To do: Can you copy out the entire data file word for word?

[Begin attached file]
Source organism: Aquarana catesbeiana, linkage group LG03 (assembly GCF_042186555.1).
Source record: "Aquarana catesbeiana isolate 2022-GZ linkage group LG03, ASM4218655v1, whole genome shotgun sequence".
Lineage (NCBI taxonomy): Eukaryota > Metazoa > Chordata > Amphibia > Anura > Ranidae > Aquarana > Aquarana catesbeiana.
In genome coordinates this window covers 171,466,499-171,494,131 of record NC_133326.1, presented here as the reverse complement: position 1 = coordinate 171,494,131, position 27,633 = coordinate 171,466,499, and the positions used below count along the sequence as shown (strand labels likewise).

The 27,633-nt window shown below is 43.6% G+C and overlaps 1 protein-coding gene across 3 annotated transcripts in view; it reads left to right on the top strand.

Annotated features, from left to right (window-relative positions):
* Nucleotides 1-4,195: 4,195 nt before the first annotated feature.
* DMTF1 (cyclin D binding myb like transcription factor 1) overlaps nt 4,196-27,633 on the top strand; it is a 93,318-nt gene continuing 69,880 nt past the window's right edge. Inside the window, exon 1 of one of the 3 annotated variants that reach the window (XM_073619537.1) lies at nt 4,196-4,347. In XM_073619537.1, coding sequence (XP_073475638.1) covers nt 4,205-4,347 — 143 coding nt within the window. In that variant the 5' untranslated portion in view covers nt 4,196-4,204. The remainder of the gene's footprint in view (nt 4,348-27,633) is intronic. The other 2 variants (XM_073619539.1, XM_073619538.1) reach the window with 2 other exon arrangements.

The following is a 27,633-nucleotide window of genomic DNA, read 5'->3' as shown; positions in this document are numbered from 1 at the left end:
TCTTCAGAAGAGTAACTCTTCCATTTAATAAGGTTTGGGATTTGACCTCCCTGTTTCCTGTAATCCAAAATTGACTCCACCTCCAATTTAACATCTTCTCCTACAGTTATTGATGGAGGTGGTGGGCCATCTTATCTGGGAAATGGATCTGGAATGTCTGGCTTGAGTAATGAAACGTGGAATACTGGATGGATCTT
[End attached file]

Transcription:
Source organism: Aquarana catesbeiana, linkage group LG03 (assembly GCF_042186555.1).
Source record: "Aquarana catesbeiana isolate 2022-GZ linkage group LG03, ASM4218655v1, whole genome shotgun sequence".
Lineage (NCBI taxonomy): Eukaryota > Metazoa > Chordata > Amphibia > Anura > Ranidae > Aquarana > Aquarana catesbeiana.
In genome coordinates this window covers 171,466,499-171,494,131 of record NC_133326.1, presented here as the reverse complement: position 1 = coordinate 171,494,131, position 27,633 = coordinate 171,466,499, and the positions used below count along the sequence as shown (strand labels likewise).

The 27,633-nt window shown below is 43.6% G+C and overlaps 1 protein-coding gene across 3 annotated transcripts in view; it reads left to right on the top strand.

Annotated features, from left to right (window-relative positions):
* Nucleotides 1-4,195: 4,195 nt before the first annotated feature.
* DMTF1 (cyclin D binding myb like transcription factor 1) overlaps nt 4,196-27,633 on the top strand; it is a 93,318-nt gene continuing 69,880 nt past the window's right edge. Inside the window, exon 1 of one of the 3 annotated variants that reach the window (XM_073619537.1) lies at nt 4,196-4,347. In XM_073619537.1, coding sequence (XP_073475638.1) covers nt 4,205-4,347 — 143 coding nt within the window. In that variant the 5' untranslated portion in view covers nt 4,196-4,204. The remainder of the gene's footprint in view (nt 4,348-27,633) is intronic. The other 2 variants (XM_073619539.1, XM_073619538.1) reach the window with 2 other exon arrangements.

The following is a 27,633-nucleotide window of genomic DNA, read 5'->3' as shown; positions in this document are numbered from 1 at the left end:
TCTTCAGAAGAGTAACTCTTCCATTTAATAAGGTTTGGGATTTGACCTCCCTGTTTCCTGTAATCCAAAATTGACTCCACCTCCAATTTAACATCTTCTCCTACAGTTATTGATGGAGGTGGTGGGCCATCTTATCTGGGAAATGGATCTGGAATGTCTGGCTTGAGTAATGAAACGTGGAATACTGGATGGATCTT